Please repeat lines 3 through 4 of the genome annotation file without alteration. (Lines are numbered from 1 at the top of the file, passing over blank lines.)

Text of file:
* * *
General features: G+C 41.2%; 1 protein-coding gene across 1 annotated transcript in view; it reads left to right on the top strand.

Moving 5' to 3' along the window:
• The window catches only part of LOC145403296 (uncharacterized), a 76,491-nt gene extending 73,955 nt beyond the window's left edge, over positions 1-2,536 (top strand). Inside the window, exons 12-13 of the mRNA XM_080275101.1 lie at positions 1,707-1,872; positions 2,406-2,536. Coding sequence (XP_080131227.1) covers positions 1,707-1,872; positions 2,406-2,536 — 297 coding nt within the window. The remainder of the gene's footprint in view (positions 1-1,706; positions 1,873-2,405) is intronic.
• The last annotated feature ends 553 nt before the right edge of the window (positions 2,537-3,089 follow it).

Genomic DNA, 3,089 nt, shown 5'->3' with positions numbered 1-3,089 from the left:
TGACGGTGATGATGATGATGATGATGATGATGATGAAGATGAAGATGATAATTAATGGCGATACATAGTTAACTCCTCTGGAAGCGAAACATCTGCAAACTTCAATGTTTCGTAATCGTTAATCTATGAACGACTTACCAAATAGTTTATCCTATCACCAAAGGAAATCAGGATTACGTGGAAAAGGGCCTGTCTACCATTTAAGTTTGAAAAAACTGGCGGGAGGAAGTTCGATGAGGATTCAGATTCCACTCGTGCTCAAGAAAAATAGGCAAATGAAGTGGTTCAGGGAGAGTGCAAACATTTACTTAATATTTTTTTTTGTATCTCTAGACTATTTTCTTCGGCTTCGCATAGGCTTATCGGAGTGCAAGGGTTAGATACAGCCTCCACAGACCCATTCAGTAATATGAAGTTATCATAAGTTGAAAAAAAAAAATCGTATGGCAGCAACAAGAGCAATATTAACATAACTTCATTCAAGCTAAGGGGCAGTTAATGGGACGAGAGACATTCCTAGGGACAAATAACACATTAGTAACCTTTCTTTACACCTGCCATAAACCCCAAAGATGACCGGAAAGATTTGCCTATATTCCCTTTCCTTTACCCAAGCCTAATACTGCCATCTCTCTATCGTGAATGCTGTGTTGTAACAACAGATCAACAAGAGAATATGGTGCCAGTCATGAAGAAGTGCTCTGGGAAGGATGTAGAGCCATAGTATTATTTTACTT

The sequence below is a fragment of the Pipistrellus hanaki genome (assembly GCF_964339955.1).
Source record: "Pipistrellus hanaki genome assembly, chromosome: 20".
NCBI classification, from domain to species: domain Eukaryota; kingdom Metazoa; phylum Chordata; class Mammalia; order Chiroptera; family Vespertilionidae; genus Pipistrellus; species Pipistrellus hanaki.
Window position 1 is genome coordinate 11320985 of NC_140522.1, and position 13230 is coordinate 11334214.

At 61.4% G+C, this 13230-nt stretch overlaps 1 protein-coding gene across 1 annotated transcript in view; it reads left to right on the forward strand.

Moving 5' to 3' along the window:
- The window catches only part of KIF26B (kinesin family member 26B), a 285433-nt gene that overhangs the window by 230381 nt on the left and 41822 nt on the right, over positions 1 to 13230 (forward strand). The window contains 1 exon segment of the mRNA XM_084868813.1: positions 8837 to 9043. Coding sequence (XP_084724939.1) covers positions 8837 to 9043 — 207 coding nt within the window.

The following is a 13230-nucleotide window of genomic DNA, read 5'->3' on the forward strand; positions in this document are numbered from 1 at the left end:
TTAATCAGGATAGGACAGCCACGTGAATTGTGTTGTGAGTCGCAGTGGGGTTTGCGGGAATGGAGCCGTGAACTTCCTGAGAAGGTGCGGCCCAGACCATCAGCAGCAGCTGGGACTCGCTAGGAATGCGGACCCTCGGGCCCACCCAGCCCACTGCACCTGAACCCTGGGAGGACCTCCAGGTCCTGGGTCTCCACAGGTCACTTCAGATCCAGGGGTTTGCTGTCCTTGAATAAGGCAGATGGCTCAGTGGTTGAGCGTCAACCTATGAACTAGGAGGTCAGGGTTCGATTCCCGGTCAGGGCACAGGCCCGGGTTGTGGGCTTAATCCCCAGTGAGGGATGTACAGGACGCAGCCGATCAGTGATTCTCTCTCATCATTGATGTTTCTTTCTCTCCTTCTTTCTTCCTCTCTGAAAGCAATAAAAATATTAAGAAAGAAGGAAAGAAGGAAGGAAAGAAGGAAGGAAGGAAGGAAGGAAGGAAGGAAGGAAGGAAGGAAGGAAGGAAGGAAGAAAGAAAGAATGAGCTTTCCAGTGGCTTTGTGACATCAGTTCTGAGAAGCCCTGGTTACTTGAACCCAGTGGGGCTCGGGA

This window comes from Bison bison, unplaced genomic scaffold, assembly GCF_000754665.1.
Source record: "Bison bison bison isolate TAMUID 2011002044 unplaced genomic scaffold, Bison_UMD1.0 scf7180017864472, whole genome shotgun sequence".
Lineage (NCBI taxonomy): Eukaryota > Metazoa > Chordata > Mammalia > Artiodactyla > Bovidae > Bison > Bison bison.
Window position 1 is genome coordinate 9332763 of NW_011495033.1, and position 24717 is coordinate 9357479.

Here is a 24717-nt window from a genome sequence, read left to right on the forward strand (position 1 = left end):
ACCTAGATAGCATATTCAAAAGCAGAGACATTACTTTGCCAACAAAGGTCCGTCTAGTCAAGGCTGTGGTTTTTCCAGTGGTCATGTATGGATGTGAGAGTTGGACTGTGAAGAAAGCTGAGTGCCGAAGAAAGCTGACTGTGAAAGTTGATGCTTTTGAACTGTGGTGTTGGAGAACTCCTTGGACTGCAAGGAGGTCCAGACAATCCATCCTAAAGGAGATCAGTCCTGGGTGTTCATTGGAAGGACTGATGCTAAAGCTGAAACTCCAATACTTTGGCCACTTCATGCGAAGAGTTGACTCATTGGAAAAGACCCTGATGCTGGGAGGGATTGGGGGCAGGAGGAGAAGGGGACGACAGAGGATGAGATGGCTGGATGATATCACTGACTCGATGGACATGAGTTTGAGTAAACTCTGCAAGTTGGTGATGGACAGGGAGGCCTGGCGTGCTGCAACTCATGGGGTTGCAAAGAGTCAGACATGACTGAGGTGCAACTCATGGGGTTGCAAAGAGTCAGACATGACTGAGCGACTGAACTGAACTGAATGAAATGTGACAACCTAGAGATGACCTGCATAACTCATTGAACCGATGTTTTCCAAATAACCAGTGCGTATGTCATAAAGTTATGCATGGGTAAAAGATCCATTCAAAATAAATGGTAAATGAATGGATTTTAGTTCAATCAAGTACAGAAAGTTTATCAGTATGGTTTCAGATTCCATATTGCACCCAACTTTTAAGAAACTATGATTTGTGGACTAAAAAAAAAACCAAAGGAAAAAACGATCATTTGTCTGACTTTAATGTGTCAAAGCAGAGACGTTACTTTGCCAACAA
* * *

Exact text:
• The window catches only part of LOC145403296 (uncharacterized), a 76,491-nt gene extending 73,955 nt beyond the window's left edge, over positions 1-2,536 (top strand). Inside the window, exons 12-13 of the mRNA XM_080275101.1 lie at positions 1,707-1,872; positions 2,406-2,536. Coding sequence (XP_080131227.1) covers positions 1,707-1,872; positions 2,406-2,536 — 297 coding nt within the window. The remainder of the gene's footprint in view (positions 1-1,706; positions 1,873-2,405) is intronic.
• The last annotated feature ends 553 nt before the right edge of the window (positions 2,537-3,089 follow it).